I think Centene would need computer science people
NGA too
^Boeing has a whole host of subs. Most prominent among them might be GKN Aerospace. Emerson did some defense contracting in the past. (And they certainly hire engineers.) I'd swear Oerlikon used to have a plant on the east side, but that may be long gone. (Along with General Steel Castings, General Dynamics, and a host of other departed defense contractors.) Your best bet might be to help your friend hook up with a good headhunter, honestly. There are plenty of defense jobs around town, even now. But it ain't what it used to be. And the hiring process is . . . different now. To say the least.

As to tourist stuff, I think your plan sounds fine. I'm sure you are a better judge of your friend's peculiar taste than I. I always try to hit the botanical garden. (And I managed to solicit a radio shout-out for local beer and architecture.) But your plan sounds solid. Kind of the reverse of the way I usually run, but I'm typically dragging folks in from the west. If you want some nice military history suggestions there's always Fort DeChartres and Jefferson Barracks. At some point it's too much, though. And those probably shouldn't be the top of any list. Worth a mention, though. And if your friend is an engineer the Museum of Transport might be worth a stop. Sure, it's mostly railroads. But there's a lot of heavy iron out there. A whole heap of engineering. (Call me if you want a tour guide. I can do railroad history. I'll do you a better locomotive development tour than about anyone you're likely to run into out there. And I might still be able to get you in free. Maybe. I don't go there often anymore. But I'll make an exception every once in a while. For a good cause.)
Agree re: focusing on companies like Boeing, but by no means do you need to limit him to those - in my experience IT/IS team in most companies really like to hire ex-military guys as they tend to be more disciplined and reliable workers. I know there are a *lot* of them where I work,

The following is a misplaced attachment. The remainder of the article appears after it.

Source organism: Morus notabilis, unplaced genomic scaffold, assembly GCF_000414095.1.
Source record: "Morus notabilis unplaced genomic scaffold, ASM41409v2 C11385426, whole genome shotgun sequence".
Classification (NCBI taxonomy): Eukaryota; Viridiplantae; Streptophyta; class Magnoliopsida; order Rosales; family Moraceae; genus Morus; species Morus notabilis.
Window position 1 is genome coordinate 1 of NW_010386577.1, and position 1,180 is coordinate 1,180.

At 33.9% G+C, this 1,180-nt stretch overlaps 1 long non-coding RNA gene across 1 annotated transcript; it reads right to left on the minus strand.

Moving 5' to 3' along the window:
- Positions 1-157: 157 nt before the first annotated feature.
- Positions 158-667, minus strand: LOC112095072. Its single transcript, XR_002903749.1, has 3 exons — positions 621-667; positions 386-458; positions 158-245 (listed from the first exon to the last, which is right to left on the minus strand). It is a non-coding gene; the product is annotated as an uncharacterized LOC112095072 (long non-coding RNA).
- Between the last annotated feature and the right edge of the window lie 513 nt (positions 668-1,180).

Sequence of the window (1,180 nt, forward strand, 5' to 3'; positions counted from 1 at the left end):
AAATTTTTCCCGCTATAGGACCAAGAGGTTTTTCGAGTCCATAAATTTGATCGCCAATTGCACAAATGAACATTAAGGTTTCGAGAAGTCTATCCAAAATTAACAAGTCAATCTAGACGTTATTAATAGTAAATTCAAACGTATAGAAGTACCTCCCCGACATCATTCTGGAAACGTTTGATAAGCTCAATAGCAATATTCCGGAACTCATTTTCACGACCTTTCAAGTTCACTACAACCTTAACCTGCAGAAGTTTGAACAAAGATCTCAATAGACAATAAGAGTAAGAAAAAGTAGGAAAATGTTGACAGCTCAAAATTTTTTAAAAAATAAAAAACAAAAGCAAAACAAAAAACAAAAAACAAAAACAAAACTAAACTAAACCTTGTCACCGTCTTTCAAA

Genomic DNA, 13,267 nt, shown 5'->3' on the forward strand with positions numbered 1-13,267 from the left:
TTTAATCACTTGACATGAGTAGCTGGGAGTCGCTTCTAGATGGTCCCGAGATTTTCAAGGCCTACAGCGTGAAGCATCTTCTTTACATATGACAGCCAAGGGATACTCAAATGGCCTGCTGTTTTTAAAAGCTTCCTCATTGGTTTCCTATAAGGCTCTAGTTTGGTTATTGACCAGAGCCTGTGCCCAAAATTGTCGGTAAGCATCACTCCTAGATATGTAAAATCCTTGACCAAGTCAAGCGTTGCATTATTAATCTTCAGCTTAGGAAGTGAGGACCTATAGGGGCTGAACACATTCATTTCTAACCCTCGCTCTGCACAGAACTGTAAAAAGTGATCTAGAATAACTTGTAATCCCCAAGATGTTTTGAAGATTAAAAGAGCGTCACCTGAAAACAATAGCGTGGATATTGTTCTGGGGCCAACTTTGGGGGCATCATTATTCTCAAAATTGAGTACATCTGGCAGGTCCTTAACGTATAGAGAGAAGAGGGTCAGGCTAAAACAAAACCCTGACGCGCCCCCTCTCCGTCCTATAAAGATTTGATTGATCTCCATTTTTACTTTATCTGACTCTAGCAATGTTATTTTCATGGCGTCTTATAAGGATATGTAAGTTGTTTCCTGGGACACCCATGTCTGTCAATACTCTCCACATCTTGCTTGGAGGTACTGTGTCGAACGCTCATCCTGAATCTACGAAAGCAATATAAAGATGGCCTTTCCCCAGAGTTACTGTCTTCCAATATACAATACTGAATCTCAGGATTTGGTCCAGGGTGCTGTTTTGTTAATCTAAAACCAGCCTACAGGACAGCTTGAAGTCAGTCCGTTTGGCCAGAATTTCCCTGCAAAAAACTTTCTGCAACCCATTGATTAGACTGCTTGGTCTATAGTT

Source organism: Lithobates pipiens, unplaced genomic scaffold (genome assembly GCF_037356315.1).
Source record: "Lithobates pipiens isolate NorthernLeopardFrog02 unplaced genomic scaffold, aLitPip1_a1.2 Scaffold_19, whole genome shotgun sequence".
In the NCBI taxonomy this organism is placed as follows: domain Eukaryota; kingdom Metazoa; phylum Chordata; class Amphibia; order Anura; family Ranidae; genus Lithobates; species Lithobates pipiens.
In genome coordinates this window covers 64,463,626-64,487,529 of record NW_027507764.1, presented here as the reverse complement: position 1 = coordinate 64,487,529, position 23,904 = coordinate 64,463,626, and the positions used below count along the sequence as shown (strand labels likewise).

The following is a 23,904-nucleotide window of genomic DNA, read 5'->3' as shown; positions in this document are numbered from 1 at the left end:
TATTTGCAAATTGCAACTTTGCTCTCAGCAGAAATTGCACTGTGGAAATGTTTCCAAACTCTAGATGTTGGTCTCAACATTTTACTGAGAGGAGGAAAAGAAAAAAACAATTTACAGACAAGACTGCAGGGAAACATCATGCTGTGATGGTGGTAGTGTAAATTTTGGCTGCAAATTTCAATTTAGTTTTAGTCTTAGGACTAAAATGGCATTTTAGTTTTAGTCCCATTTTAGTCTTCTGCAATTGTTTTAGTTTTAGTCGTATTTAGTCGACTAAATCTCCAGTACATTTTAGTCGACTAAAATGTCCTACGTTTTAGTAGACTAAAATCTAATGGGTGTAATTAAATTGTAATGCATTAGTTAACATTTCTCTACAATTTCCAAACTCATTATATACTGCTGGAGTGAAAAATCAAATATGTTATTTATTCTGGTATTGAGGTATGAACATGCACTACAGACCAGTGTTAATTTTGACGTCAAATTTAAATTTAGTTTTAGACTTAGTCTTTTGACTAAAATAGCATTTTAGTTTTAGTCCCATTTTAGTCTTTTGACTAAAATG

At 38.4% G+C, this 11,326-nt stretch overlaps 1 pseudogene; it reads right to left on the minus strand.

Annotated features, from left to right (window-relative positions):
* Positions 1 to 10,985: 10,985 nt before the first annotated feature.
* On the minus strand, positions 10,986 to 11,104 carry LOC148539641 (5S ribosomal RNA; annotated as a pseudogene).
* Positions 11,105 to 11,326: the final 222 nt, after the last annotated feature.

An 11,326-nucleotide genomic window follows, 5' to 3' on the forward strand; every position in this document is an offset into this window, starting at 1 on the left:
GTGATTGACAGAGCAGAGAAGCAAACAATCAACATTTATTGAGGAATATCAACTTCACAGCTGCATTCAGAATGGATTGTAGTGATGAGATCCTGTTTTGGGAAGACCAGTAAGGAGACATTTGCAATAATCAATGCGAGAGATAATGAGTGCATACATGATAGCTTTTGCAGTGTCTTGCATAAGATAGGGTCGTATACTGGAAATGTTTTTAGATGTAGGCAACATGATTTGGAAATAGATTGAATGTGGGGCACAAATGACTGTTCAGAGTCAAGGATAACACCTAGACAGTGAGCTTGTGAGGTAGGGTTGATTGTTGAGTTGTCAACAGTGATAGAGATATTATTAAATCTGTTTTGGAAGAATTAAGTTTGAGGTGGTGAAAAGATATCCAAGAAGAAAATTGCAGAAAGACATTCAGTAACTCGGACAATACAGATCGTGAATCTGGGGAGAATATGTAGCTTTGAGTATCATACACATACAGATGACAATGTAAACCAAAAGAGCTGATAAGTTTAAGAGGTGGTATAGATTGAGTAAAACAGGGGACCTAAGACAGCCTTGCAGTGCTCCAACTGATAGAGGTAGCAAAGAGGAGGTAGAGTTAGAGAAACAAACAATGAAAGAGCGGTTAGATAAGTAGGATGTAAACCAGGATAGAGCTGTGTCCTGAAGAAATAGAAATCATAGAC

And he doesn't need to have a working knowledge of the Biotech industry to work in IS or IT for a Biotech company. Computers are computers regardless of the purpose for which they're used - the principles should still apply.

-RBB
rbb wrote:
Mon Oct 01, 2018 5:11 pm
And he doesn't need to have a working knowledge of the Biotech industry to work in IS or IT for a Biotech company. Computers are computers regardless of the purpose for which they're used - the principles should still apply.
Forgive me, but . . .
Vaporators? Sir, my first job was programming binary load lifters - very similar to your vaporators in most respects.
Thanks everyone for the ideas, I'll try to incorporate all that I can!
symphonicpoet wrote:
Mon Oct 01, 2018 9:56 pm
rbb wrote:
Mon Oct 01, 2018 5:11 pm
And he doesn't need to have a working knowledge of the Biotech industry to work in IS or IT for a Biotech company. Computers are computers regardless of the purpose for which they're used - the principles should still apply.
Forgive me, but . . .
Vaporators? Sir, my first job was programming binary load lifters - very similar to your vaporators in most respects.
I've just about had enough of you. Go that way. You'll be malfunctioning within a day, you near-sighted scrap pile. And don't let me catch you following me begging for help because you won't get it.

-RBB
i'd approach the city using I-170 to I-64 instead of I-70, do the rest how you want.
Not sure when your buddy's coming, but the Soldiers Memorial re-opens November 3. Should be good for ex-military folks.

http://mohistory.org/memorial